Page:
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Monday, 22 March 2021 15:24

‘Happily’ never after

Most of the time, the media we consume – movies, books, TV, music – fits comfortably within the confines of description. That is, we can pretty easily define what kind of film or book or show or song we’re experiencing; even the stuff built on genre cross-pollination can be described reasonably succinctly.

Occasionally, though, we get something that doesn’t quite fit into one or two categories. Something that is many different things at once while also being essentially its own thing.

“Happily,” written and directed by BenDavid Grabinski, checks a LOT of different genre boxes, but does so in a way that is appealingly messy. There’s a fundamental shagginess to the film, born of the filmmaker’s clear desire to take a kitchen sink approach to tone and type. And the film really does have it all – romance and dark comedy and speculative undertones and relationship drama – but in the course of doing so, it sometimes loses its way.

That said, we’ve got a dynamite cast, some killer aesthetic choices and visual styling and an obvious willingness to let things get weird. It’s a film where you might THINK you know what you’re getting into, but you don’t. Not really. And that’s (mostly) a good thing.

Published in Movies

There are few tighter bindings than family ties. No matter how we might try to escape them, no matter how we might want and need to separate ourselves from them, for so many of us, they are unavoidable. But while these ties are ostensibly spun from love, there’s an undeniable toxicity inherent to many of them.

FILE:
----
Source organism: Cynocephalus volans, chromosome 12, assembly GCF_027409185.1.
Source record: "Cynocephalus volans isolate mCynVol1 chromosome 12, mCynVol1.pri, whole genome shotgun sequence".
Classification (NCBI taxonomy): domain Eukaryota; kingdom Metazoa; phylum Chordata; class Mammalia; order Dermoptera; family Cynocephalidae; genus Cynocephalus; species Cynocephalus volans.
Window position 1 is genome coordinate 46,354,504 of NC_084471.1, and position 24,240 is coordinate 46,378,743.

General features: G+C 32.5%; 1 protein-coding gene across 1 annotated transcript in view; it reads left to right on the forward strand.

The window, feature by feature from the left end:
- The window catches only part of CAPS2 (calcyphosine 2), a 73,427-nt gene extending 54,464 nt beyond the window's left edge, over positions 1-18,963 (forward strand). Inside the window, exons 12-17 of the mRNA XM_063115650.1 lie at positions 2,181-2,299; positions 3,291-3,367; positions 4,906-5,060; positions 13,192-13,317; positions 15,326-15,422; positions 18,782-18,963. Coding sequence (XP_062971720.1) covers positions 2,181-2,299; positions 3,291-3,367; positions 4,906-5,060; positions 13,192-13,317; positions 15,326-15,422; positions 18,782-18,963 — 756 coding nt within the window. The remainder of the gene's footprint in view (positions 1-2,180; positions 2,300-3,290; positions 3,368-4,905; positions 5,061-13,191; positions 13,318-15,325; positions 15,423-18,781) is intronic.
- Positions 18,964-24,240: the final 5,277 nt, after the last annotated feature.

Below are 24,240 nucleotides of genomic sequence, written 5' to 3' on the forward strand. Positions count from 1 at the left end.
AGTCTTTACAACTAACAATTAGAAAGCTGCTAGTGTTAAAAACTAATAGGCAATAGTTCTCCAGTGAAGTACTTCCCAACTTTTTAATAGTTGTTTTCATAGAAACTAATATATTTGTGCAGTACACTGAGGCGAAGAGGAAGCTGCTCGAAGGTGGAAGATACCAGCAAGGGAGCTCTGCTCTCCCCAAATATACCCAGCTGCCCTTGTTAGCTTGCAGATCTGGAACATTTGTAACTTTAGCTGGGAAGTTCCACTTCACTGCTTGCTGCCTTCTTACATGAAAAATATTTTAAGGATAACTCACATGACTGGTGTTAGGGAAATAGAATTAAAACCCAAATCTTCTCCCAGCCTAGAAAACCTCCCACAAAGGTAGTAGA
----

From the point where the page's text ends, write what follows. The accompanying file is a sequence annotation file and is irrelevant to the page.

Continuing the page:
“Uncle Frank,” the new film from writer/director Alan Ball, offers an illustration of how deeply those toxic waters can flow, even as those who seek to escape prove unable to extract themselves from the unrelenting riptide of familial dynamics; it shows just how much of ourselves we’re willing to hide in order to find some sort of connection with the ones who raised us.

With a titular character living a double life – closeted with his South Carolina kin, out and proud in New York City – we see what happens when the oft-avoided cultural clash between those two worlds is no longer so easily dismissed, as well as when a naïve young member of the family inadvertently discovers the truth about her beloved uncle. It’s about small-town social mores in the late ‘60s and early ‘70s, a snapshot of what it means to be true to yourself – including the consequences.

Published in Movies
Saturday, 25 February 2017 14:54

‘Get Out’ outstanding

Scary, smart horror film an instant classic

Published in Movies

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